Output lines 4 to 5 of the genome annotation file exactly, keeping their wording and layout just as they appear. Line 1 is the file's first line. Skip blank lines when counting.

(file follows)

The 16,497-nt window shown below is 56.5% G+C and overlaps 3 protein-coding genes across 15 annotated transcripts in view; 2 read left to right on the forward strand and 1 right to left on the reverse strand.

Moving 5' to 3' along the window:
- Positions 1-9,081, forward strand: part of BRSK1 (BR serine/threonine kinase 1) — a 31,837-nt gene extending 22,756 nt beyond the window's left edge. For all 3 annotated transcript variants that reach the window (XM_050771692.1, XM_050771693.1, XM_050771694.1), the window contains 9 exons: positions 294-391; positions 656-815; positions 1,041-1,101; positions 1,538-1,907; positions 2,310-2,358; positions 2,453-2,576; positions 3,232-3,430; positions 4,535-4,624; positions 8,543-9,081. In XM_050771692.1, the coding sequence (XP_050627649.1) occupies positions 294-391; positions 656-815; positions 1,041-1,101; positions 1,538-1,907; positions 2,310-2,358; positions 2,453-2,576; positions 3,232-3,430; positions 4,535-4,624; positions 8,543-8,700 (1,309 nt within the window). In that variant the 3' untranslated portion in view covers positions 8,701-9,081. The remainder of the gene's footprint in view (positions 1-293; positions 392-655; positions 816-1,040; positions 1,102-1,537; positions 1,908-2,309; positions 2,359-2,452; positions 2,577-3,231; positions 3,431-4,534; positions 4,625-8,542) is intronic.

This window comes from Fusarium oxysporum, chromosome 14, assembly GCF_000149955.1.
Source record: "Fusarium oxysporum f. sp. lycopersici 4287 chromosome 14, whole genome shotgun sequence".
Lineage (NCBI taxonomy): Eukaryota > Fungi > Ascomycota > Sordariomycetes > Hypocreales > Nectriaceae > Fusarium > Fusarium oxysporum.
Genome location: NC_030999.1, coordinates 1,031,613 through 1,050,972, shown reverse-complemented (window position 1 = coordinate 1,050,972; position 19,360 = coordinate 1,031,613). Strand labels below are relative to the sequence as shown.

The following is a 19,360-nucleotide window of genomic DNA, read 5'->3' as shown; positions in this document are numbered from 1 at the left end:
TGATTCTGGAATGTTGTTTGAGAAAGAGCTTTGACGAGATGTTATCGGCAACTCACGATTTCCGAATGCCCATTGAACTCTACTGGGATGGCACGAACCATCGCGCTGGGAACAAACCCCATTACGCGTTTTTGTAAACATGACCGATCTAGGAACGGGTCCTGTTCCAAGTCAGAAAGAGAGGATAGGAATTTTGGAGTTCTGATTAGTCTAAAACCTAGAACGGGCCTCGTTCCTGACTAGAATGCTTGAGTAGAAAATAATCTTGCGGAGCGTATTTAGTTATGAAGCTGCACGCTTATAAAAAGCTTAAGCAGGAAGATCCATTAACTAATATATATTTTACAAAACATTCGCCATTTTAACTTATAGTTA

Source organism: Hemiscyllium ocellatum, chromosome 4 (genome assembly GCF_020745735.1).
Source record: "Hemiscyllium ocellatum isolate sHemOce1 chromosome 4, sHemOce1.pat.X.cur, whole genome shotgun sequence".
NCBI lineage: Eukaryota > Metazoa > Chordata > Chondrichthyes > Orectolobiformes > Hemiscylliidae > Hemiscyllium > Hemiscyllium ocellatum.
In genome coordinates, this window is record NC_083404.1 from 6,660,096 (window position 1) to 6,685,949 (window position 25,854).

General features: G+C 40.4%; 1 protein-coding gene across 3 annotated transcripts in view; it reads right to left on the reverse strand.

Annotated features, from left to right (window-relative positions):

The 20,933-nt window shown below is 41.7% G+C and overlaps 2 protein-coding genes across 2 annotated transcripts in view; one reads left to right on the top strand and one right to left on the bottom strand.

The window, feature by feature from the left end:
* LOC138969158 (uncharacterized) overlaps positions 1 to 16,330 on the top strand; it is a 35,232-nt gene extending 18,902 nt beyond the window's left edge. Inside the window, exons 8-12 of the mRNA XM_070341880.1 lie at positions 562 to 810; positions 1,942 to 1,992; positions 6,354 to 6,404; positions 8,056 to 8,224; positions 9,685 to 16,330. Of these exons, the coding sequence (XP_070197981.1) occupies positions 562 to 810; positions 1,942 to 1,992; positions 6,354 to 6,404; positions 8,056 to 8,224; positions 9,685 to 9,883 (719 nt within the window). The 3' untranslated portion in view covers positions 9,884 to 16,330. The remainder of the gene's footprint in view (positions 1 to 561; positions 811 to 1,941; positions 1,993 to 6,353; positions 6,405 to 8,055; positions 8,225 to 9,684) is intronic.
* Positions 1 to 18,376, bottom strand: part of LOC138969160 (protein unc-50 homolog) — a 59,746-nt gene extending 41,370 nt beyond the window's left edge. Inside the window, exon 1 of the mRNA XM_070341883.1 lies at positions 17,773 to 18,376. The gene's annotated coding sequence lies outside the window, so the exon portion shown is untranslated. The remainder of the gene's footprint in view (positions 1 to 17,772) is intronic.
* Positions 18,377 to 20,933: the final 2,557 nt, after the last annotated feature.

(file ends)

This window comes from Fusarium oxysporum, chromosome 14, assembly GCF_000149955.1.
Source record: "Fusarium oxysporum f. sp. lycopersici 4287 chromosome 14, whole genome shotgun sequence".